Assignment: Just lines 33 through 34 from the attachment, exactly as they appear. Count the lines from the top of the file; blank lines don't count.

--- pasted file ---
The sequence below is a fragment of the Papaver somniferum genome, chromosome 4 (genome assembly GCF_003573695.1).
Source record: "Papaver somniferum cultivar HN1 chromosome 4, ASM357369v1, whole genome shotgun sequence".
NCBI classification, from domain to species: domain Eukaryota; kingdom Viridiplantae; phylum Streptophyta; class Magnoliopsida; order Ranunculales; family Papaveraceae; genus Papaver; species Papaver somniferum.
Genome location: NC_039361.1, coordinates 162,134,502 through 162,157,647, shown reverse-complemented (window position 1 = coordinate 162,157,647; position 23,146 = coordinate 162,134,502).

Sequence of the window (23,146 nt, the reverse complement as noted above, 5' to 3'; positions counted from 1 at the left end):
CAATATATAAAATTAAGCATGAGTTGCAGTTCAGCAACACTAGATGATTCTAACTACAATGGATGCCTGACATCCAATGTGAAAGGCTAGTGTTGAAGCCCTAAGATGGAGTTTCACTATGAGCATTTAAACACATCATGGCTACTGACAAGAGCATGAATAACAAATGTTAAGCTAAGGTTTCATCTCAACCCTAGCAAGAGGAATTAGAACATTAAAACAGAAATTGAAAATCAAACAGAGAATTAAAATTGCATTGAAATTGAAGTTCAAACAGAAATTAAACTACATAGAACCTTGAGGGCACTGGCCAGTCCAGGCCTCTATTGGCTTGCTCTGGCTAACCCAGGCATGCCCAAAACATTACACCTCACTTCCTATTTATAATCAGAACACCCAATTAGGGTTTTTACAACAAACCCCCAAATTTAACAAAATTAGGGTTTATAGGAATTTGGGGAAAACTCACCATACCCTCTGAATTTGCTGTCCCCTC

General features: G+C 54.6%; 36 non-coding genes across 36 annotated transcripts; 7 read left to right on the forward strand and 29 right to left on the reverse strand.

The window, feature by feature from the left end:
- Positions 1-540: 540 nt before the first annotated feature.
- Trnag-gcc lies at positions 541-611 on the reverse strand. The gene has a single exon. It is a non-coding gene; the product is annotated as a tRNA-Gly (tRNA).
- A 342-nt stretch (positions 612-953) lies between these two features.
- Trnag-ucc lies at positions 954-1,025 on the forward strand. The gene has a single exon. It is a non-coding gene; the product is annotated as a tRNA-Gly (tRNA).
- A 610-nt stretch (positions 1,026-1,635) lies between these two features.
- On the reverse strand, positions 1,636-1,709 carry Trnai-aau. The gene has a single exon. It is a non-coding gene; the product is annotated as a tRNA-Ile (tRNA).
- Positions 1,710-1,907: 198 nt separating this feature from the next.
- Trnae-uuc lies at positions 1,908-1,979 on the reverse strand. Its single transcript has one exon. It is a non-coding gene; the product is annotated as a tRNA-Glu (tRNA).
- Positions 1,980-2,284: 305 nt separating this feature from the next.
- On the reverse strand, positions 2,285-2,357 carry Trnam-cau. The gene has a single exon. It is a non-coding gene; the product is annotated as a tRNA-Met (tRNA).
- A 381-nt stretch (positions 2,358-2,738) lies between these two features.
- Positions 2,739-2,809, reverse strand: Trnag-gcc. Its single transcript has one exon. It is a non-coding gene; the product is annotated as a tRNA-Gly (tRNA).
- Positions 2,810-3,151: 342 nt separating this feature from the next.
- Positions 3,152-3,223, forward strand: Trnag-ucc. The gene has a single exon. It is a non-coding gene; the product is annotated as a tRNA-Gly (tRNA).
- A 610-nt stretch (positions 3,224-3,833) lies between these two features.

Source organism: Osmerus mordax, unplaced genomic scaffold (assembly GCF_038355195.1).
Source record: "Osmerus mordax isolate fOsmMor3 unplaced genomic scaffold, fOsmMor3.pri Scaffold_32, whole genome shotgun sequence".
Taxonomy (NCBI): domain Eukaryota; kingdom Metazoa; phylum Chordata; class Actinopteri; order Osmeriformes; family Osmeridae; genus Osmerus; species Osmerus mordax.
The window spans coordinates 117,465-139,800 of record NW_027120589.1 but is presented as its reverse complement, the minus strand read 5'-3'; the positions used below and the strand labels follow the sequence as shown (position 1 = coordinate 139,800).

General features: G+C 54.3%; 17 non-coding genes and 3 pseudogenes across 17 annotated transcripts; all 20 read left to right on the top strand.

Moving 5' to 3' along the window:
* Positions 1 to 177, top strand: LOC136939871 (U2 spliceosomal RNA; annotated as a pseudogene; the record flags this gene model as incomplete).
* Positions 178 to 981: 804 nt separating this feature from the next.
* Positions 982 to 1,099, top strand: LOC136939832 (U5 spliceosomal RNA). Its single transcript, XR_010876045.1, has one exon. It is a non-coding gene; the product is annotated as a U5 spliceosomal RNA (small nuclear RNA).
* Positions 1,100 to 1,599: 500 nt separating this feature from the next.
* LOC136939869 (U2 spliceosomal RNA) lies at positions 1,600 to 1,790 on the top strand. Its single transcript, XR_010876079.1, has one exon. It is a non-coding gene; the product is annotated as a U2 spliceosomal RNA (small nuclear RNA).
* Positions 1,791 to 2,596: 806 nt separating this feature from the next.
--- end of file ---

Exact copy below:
* Positions 1,100 to 1,599: 500 nt separating this feature from the next.
* LOC136939869 (U2 spliceosomal RNA) lies at positions 1,600 to 1,790 on the top strand. Its single transcript, XR_010876079.1, has one exon. It is a non-coding gene; the product is annotated as a U2 spliceosomal RNA (small nuclear RNA).